No alcohol, no Naked Juice, no milk, no Kefir - no anything but 75 ounces of water a day.  I feel fantastic! (Have I mentioned that yet?)

Let me offer a little full disclosure:  it was HARD!  It tested me - there were 2 occasions this week when I know without a doubt I would have given into temptation.  Wednesday I would have had pizza for lunch (because it was free as part of a lunch and learn) and Thursday it would have been a slice of cake (at a graduation party).  So there are 2 times I would have thought "It's ok, I rarely do this"....hmmm.....

My diet is void of the foods below by design, but when I go out or am at a celebration do they creep in more often than I'd like?  Am I living a 90/10 rule or am I more like a 75/25 do-gooder?  My goal is to be at 100% without beating myself up when I stumble along the way.  Over the next 16 days I will continue to challenge myself to resist:

  • biscuits, cookies & cakes
  • donuts muffins & pastries
  • candy
  • chocolate
  • white bread, white pasta and white potatoes
  • ice cream and frozen yogurt
  • fast food 
  • chips
  • soda
Will anyone join me over the next 16 days?  I had help getting through the first 5 and would love some encouragement and support getting through the next 16.

I am confident I can make it and am excited to keep marking those days off the calendar....

Thursday, March 6, 2014

My Love Affair with Peanut Butter

I ran across a statistic on peanut butter the other day on appears that Americans consume enough peanut butter each year to coat the floor of the Grand, pretty sure they did their research in my kitchen this year. 

But why do we eat so much peanut butter?  It IS IS filling….it IS heart-healthy, but I’m willing to be it’s just because it’s that darn yummy! 

If you buy Natural — or better yet—make your own.  You get healthy fats, a filling snack, fiber, potassium, and 7g of protein per serving).  If Natural Peanut Butter isn’t on your shopping list...put it there!  The best pb to buy lists one ingredient:  peanuts.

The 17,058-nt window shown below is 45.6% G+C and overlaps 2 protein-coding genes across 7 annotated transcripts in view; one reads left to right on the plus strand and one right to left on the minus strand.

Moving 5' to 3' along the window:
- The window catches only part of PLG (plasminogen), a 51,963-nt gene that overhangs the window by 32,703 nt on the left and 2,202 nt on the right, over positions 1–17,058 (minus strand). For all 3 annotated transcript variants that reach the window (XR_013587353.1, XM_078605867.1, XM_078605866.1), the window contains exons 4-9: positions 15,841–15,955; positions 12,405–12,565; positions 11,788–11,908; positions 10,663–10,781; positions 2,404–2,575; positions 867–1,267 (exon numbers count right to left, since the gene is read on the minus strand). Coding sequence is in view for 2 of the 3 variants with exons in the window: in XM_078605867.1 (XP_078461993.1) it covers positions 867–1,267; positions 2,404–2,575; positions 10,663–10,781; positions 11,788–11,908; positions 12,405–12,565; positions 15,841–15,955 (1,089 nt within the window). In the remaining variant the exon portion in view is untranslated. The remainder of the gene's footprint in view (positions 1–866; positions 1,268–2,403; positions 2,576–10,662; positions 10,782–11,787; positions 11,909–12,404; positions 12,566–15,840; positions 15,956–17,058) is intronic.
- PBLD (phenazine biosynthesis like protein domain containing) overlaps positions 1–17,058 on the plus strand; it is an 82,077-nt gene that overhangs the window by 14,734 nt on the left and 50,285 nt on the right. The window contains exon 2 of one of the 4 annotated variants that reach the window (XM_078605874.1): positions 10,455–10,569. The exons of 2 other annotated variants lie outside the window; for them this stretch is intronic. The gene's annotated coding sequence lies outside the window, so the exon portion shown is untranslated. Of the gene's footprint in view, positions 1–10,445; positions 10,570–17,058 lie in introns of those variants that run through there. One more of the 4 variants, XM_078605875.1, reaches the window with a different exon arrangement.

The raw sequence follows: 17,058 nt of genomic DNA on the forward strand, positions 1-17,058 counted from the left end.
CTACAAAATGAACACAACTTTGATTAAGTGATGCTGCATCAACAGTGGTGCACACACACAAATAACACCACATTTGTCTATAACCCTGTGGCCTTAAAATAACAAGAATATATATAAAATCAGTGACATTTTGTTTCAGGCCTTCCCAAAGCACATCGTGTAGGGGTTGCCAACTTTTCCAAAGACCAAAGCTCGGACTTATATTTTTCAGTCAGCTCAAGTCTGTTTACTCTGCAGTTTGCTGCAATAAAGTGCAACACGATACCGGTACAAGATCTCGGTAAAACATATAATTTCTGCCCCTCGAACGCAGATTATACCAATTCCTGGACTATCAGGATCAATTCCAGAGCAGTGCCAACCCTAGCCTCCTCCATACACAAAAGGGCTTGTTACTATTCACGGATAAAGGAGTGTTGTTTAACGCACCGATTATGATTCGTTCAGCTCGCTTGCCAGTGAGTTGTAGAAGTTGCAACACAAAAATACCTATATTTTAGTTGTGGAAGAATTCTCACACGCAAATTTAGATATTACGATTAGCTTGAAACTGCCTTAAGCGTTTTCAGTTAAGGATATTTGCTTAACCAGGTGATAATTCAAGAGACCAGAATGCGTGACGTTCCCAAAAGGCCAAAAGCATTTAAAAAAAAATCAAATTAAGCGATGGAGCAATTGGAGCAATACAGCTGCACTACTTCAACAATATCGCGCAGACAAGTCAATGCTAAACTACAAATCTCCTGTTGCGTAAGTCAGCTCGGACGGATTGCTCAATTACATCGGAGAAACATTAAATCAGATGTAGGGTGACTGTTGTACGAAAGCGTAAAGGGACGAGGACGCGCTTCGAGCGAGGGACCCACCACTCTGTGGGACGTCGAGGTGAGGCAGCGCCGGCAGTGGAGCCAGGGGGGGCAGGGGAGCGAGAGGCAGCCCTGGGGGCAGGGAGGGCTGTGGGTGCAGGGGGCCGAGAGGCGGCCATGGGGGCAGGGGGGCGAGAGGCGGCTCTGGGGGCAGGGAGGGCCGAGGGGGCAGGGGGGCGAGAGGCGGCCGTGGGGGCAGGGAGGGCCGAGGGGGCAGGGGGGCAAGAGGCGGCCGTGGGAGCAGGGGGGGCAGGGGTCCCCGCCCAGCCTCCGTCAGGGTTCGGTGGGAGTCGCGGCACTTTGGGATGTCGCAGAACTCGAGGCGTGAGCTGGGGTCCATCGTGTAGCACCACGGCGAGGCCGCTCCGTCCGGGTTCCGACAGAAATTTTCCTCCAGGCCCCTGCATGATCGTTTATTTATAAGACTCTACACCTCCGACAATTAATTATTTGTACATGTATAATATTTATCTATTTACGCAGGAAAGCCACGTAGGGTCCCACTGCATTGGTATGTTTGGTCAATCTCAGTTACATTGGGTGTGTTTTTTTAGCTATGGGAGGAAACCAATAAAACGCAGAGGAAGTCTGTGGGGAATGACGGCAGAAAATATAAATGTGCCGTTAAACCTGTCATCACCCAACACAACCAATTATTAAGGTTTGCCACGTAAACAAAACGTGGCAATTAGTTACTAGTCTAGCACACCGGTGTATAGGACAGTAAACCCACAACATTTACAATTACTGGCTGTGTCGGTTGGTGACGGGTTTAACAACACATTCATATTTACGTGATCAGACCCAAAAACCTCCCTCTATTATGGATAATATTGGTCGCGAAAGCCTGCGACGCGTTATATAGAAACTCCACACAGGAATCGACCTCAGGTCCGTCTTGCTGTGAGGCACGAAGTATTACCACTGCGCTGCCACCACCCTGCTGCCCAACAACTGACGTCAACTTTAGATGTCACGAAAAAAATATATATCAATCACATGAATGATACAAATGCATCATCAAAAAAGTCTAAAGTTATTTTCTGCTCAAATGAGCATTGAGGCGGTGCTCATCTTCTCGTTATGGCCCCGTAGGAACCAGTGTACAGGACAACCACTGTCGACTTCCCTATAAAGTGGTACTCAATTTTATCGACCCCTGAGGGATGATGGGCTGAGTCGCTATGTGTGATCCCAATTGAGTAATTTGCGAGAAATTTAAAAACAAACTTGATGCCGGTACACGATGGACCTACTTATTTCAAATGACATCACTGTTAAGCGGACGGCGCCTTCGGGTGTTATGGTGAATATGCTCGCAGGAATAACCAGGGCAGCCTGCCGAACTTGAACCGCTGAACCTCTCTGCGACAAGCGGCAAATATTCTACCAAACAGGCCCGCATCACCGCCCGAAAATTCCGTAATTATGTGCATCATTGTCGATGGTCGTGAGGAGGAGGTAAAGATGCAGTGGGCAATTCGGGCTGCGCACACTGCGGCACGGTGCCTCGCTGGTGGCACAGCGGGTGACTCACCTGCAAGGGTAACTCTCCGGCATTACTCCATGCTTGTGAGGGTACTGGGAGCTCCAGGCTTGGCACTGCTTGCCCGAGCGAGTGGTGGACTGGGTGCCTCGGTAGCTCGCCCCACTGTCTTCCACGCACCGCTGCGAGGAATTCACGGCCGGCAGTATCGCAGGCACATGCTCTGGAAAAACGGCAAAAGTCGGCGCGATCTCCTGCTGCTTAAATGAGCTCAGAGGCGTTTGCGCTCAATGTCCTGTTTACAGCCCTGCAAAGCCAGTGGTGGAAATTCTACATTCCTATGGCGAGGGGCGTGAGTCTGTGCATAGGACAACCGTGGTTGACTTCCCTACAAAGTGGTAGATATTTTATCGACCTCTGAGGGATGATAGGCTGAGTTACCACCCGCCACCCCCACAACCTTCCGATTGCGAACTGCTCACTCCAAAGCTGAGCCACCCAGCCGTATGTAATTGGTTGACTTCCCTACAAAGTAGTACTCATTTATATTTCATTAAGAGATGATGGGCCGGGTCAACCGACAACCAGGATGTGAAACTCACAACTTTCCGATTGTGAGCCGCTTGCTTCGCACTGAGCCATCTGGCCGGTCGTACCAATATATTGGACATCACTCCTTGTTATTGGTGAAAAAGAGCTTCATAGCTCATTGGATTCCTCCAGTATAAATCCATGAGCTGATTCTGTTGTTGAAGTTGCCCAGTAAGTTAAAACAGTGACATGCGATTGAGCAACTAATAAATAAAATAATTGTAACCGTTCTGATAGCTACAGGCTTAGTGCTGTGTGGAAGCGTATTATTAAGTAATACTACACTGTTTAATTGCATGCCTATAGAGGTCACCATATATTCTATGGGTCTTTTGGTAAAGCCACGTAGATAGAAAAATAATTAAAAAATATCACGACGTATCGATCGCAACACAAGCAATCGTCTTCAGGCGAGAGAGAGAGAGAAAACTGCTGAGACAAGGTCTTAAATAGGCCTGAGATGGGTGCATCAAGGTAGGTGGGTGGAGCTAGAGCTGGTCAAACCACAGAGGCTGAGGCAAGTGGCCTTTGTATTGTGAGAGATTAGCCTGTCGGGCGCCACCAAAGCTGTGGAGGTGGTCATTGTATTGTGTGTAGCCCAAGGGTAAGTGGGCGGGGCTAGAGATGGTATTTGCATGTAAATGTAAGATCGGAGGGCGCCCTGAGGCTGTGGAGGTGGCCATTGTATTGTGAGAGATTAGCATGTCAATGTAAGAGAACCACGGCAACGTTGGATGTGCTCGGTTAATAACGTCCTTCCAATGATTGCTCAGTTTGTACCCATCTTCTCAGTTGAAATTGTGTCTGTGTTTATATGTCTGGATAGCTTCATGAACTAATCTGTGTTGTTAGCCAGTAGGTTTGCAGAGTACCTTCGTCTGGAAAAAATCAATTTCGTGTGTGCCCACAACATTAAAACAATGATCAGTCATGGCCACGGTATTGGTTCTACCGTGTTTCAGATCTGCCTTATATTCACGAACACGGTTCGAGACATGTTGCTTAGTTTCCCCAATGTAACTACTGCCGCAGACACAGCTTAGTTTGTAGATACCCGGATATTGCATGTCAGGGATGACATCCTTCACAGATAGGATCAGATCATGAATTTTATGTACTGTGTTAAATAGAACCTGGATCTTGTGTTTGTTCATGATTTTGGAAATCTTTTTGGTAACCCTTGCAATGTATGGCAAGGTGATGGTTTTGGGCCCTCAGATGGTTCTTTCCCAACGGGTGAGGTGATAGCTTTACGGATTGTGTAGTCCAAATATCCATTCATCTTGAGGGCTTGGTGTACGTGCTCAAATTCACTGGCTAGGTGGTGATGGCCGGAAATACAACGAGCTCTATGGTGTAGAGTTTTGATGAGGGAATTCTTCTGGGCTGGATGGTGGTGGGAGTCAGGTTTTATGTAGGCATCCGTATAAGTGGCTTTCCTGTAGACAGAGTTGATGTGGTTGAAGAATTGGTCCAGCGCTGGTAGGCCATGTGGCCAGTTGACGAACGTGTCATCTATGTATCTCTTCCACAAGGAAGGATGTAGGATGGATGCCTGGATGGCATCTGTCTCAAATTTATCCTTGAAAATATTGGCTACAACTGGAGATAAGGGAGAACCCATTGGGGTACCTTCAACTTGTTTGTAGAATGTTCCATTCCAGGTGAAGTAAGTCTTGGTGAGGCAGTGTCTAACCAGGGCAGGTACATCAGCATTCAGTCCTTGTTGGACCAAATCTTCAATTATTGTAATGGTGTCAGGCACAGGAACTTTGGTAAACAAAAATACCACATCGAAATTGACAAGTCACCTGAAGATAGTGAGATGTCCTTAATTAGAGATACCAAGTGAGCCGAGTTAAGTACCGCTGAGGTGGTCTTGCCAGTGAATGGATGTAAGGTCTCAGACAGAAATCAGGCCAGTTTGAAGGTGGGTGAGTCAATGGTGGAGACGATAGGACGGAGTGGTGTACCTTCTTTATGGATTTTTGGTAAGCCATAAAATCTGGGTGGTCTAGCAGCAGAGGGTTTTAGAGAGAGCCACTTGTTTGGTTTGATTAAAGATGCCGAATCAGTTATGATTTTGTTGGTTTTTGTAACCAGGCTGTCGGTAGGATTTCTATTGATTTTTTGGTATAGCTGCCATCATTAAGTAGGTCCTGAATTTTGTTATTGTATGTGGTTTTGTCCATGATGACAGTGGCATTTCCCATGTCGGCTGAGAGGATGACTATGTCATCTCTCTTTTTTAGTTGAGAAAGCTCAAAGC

Making your own peanut butter is simple.  All you need is a food processor and some peanuts.  Start by tossing the peanuts (unsalted) into the food processor and over the next 5 minutes watch it transform into a smooth, creamy treat.  If you'd like to add some honey feel free, but do so slowly through the process.  Also, make sure you store it in the refrigerator for 4-6 weeks in an airtight canister (I suggest a Mason jar).  Don't forget to stir it before each use.

At around 190 calories per 2 Tbsp serving, you do have to watch your intake but treat yourself to a serving daily & you’ll lower your risk for heart disease and type 2 diabetes while indulging in a healthy lifestyle choice.


Some of my favorite ways to use Peanut Butter…

As filler in my “meal replacement shakes”…if you are like me 220 calories a meal does not make…why not throw in 2 Tbsp of peanut butter for some added calories, healthy fats, protein and staying power?
As a topping on apples.  Or bananas.  Or pancakes.  Or toast.  Or…well, you get the picture.  Sometimes I don't even need something to put it on; just give me a big ol’ spoonful and I’ll be happy!
And, of course, in all kinds of favorite being this one below. 

  • 1 cup pitted medjool dates (about 20 dates)
  • 1/4 cup unsweetened raisins
  • 1 serving vanilla protein powder
  • 3 tbsp unsweetened, organic peanut butter
  • 2 tbsp ground flaxseeds
  • 1 tbsp unsweetened cacao powder
  • 2 tbsp dark chocolate chips (about 16 chips)
  • 1 tbsp water

In a food processor, process the dates by themselves until they form a paste, about 20 or 30 seconds. Add the raisins, protein powder, peanut butter, flaxseeds, and cacao and pulse to process until combined. Add the water if need to moisten and pulse a few more times. Remove the blade, and add the dark chocolate chips or chunks, using a spatula to combine (I like to leave the chocolate chips chunky for texture, but feel free to process them if you’d like).Roll the mixture into 12 uniform-size bites (about 1 1/2 inch in diameter each). 
Nutrition Information:
Serving Size:  1 bite
Calories:  172
Calories from fat:  36
Fat grams: 4g
Total Carbohydrates:  36g
Fiber:  4g
Sugar:  30g
Protein:  3g